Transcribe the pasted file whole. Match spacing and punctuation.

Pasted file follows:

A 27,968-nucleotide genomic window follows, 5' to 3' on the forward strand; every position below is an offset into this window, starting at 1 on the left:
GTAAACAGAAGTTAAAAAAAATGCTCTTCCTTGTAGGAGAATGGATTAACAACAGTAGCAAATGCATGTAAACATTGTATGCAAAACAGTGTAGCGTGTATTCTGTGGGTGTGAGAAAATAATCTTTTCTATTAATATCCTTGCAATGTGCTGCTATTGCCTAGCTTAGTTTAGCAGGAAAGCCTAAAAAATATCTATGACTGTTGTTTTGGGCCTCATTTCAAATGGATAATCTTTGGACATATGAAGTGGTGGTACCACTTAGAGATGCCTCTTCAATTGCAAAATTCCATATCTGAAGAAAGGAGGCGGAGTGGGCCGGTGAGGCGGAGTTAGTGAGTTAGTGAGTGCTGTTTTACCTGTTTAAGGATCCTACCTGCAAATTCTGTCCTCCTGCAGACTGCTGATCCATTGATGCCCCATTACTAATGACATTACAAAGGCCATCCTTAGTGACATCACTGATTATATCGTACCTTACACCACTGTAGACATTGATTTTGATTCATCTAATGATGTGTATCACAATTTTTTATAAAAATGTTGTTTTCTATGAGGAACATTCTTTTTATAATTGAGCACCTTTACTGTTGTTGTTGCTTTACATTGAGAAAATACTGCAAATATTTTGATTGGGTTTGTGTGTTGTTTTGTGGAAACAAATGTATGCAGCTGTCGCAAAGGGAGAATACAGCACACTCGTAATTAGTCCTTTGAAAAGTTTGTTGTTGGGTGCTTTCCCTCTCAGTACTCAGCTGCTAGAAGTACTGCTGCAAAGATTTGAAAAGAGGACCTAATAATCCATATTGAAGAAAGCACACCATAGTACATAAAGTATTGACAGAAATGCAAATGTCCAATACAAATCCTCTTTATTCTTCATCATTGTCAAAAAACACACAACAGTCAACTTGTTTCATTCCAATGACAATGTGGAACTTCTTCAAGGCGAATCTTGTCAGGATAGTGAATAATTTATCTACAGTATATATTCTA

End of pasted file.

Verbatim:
A 27,968-nucleotide genomic window follows, 5' to 3' on the forward strand; every position below is an offset into this window, starting at 1 on the left:
GTAAACAGAAGTTAAAAAAAATGCTCTTCCTTGTAGGAGAATGGATTAACAACAGTAGCAAATGCATGTAAACATTGTATGCAAAACAGTGTAGCGTGTATTCTGTGGGTGTGAGAAAATAATCTTTTCTATTAATATCCTTGCAATGTGCTGCTATTGCCTAGCTTAGTTTAGCAGGAAAGCCTAAAAAATATCTATGACTGTTGTTTTGGGCCTCATTTCAAATGGATAATCTTTGGACATATGAAGTGGTGGTACCACTTAGAGATGCCTCTTCAATTGCAAAATTCCATATCTGAAGAAAGGAGGCGGAGTGGGCCGGTGAGGCGGAGTTAGTGAGTTAGTGAGTGCTGTTTTACCTGTTTAAGGATCCTACCTGCAAATTCTGTCCTCCTGCAGACTGCTGATCCATTGATGCCCCATTACTAATGACATTACAAAGGCCATCCTTAGTGACATCACTGATTATATCGTACCTTACACCACTGTAGACATTGATTTTGATTCATCTAATGATGTGTATCACAATTTTTTATAAAAATGTTGTTTTCTATGAGGAACATTCTTTTTATAATTGAGCACCTTTACTGTTGTTGTTGCTTTACATTGAGAAAATACTGCAAATATTTTGATTGGGTTTGTGTGTTGTTTTGTGGAAACAAATGTATGCAGCTGTCGCAAAGGGAGAATACAGCACACTCGTAATTAGTCCTTTGAAAAGTTTGTTGTTGGGTGCTTTCCCTCTCAGTACTCAGCTGCTAGAAGTACTGCTGCAAAGATTTGAAAAGAGGACCTAATAATCCATATTGAAGAAAGCACACCATAGTACATAAAGTATTGACAGAAATGCAAATGTCCAATACAAATCCTCTTTATTCTTCATCATTGTCAAAAAACACACAACAGTCAACTTGTTTCATTCCAATGACAATGTGGAACTTCTTCAAGGCGAATCTTGTCAGGATAGTGAATAATTTATCTACAGTATATATTCTA